Chicago is not typically designated in dream-like terms. If anything, its nostalgia is evoked through a mythology of its icy literalness. It is, after all, the poster-city of American industrial power, sweet home to ruthless gangsters and red-faced politicians. But the heartland capital has proven a more elusive subject than its big-shouldered image allows. Beyond its bricks and mortar, Chicago is a beguiling space. For years, the ‘Second City’ has been overlooked in favor of the more urbane New York and the glitterati of Los Angeles. Yet quietly, the Midwestern “City that Works” has taken the world’s center stage.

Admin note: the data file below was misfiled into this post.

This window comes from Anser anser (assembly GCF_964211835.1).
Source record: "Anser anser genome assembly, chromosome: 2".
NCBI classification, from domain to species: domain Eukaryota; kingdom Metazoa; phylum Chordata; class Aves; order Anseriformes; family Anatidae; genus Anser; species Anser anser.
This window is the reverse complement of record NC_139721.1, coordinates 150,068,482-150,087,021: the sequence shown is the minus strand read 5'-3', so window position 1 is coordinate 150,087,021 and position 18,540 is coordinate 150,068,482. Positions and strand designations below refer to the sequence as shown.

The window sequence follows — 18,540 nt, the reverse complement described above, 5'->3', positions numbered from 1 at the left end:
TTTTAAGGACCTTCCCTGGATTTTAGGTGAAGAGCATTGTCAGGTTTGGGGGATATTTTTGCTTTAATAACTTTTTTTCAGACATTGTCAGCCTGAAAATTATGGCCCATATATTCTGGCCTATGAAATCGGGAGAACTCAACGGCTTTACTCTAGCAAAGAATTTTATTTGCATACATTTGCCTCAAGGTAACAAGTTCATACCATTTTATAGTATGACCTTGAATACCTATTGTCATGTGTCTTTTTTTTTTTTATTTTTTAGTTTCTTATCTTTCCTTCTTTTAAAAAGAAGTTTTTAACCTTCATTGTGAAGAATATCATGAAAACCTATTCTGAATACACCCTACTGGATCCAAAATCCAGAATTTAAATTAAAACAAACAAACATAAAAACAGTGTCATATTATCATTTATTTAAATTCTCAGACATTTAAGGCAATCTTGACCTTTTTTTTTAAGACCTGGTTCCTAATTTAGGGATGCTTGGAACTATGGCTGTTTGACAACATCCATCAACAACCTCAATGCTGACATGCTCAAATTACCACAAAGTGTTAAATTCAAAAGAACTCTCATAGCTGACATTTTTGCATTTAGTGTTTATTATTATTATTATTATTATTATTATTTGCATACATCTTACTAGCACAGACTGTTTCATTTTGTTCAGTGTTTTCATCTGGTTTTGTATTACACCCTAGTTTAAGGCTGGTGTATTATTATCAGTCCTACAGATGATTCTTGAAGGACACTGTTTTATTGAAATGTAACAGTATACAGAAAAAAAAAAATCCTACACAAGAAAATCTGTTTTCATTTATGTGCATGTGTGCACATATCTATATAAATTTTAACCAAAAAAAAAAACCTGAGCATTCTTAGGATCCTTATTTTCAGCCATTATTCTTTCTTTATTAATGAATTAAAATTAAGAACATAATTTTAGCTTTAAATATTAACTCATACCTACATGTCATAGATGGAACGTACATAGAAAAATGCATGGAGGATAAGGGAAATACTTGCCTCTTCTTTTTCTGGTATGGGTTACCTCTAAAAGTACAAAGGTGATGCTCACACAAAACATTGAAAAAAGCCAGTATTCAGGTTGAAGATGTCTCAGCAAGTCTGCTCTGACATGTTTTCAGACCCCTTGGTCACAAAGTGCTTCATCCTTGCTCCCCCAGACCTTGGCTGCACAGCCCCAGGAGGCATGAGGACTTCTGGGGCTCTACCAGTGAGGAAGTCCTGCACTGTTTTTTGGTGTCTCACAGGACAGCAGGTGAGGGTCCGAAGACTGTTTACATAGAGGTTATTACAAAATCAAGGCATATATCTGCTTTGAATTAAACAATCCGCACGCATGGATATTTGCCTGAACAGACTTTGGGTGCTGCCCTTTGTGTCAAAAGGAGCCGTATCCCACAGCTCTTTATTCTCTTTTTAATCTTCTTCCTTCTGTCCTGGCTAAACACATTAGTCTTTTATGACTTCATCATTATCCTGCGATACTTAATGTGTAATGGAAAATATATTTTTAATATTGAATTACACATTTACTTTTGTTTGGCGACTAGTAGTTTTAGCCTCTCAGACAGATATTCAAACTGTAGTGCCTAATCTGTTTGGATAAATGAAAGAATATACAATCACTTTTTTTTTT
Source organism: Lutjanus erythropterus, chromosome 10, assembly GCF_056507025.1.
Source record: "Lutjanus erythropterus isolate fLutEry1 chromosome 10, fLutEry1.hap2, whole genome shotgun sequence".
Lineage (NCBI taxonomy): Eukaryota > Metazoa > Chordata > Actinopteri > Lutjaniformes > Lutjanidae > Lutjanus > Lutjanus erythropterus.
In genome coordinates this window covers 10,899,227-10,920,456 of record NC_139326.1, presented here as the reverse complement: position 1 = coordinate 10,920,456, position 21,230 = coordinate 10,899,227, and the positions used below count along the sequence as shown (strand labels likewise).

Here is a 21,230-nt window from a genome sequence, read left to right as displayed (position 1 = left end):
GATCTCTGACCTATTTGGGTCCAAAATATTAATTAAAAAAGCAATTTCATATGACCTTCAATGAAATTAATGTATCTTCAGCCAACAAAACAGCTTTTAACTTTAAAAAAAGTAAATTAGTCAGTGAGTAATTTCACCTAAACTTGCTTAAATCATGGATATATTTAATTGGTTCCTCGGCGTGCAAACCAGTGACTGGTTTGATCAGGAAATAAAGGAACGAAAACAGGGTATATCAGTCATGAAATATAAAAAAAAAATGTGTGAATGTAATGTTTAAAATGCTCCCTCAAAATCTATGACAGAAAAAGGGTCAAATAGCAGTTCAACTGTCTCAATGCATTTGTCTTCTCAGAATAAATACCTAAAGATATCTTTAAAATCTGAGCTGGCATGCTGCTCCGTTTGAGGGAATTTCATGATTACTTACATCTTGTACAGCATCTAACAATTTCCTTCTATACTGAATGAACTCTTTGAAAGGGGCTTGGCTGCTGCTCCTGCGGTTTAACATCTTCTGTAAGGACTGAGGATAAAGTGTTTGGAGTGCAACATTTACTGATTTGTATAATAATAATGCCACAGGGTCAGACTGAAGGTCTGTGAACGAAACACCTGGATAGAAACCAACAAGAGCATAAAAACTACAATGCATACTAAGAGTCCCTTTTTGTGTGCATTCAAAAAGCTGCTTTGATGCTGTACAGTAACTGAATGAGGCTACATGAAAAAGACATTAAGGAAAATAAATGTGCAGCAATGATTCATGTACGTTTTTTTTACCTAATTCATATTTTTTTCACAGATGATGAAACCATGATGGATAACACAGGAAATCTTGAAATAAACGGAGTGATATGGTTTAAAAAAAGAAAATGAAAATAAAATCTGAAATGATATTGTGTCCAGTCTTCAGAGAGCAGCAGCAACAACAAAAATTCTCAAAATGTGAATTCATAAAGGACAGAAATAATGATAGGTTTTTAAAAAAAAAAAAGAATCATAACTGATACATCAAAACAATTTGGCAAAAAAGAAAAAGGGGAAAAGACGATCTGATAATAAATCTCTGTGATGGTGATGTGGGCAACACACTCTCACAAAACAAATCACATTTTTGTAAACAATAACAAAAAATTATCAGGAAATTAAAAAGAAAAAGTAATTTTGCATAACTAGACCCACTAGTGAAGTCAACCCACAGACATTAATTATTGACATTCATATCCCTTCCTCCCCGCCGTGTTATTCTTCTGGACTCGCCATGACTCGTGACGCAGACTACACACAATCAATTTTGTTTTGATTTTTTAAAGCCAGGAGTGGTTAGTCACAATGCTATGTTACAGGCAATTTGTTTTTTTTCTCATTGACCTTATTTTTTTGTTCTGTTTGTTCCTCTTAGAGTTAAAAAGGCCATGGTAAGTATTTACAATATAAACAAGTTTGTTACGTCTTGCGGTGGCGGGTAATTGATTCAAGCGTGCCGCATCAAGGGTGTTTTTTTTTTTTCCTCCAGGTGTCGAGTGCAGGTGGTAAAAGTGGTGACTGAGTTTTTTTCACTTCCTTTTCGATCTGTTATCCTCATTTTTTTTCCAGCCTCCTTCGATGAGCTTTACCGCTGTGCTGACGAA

Chicagoland is a photographic dream journey through what many term The Most American City. Beyond a hotter hand for the Olympic bid or infrastructural earmarks, Obama’s election to the presidency reflects the straight-thinking values historically associated with Chicago and in doing so, brings the world’s gaze to its lakeshores. Unlike the older east coast cities with their Anglo colonial roots, Chicago has always been the working immigrant’s kind of town. The adage that to understand Chicago is to understand America has perhaps never been so much the case.